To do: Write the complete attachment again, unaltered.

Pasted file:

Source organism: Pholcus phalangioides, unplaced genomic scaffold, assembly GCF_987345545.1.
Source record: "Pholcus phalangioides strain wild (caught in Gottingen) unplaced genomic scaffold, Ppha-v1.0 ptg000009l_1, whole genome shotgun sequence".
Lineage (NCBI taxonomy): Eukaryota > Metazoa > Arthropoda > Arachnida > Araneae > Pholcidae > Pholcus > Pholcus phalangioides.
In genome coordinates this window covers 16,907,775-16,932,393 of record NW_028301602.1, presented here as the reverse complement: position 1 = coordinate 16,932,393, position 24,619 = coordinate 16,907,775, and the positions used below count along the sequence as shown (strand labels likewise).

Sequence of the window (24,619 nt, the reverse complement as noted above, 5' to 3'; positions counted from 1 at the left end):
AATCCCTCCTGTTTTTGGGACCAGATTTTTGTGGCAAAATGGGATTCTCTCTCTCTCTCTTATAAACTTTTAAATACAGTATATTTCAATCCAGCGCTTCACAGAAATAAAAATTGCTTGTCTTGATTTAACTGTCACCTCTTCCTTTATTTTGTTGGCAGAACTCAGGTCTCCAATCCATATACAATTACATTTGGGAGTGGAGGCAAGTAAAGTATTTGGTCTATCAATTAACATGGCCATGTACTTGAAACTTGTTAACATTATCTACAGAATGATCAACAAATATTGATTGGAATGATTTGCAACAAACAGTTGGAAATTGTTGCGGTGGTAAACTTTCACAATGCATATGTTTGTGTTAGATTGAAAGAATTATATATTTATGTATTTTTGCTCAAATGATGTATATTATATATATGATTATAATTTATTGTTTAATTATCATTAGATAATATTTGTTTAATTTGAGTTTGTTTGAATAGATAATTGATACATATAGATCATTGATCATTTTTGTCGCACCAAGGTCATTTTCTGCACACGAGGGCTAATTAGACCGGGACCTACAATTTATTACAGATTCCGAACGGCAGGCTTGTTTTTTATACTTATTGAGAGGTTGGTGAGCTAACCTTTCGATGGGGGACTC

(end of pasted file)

Source organism: Pholcus phalangioides, unplaced genomic scaffold, assembly GCF_987345545.1.
Source record: "Pholcus phalangioides strain wild (caught in Gottingen) unplaced genomic scaffold, Ppha-v1.0 ptg000009l_1, whole genome shotgun sequence".
Lineage (NCBI taxonomy): Eukaryota > Metazoa > Arthropoda > Arachnida > Araneae > Pholcidae > Pholcus > Pholcus phalangioides.
In genome coordinates this window covers 16,907,775-16,932,393 of record NW_028301602.1, presented here as the reverse complement: position 1 = coordinate 16,932,393, position 24,619 = coordinate 16,907,775, and the positions used below count along the sequence as shown (strand labels likewise).

Sequence of the window (24,619 nt, the reverse complement as noted above, 5' to 3'; positions counted from 1 at the left end):
AATCCCTCCTGTTTTTGGGACCAGATTTTTGTGGCAAAATGGGATTCTCTCTCTCTCTCTTATAAACTTTTAAATACAGTATATTTCAATCCAGCGCTTCACAGAAATAAAAATTGCTTGTCTTGATTTAACTGTCACCTCTTCCTTTATTTTGTTGGCAGAACTCAGGTCTCCAATCCATATACAATTACATTTGGGAGTGGAGGCAAGTAAAGTATTTGGTCTATCAATTAACATGGCCATGTACTTGAAACTTGTTAACATTATCTACAGAATGATCAACAAATATTGATTGGAATGATTTGCAACAAACAGTTGGAAATTGTTGCGGTGGTAAACTTTCACAATGCATATGTTTGTGTTAGATTGAAAGAATTATATATTTATGTATTTTTGCTCAAATGATGTATATTATATATATGATTATAATTTATTGTTTAATTATCATTAGATAATATTTGTTTAATTTGAGTTTGTTTGAATAGATAATTGATACATATAGATCATTGATCATTTTTGTCGCACCAAGGTCATTTTCTGCACACGAGGGCTAATTAGACCGGGACCTACAATTTATTACAGATTCCGAACGGCAGGCTTGTTTTTTATACTTATTGAGAGGTTGGTGAGCTAACCTTTCGATGGGGGACTC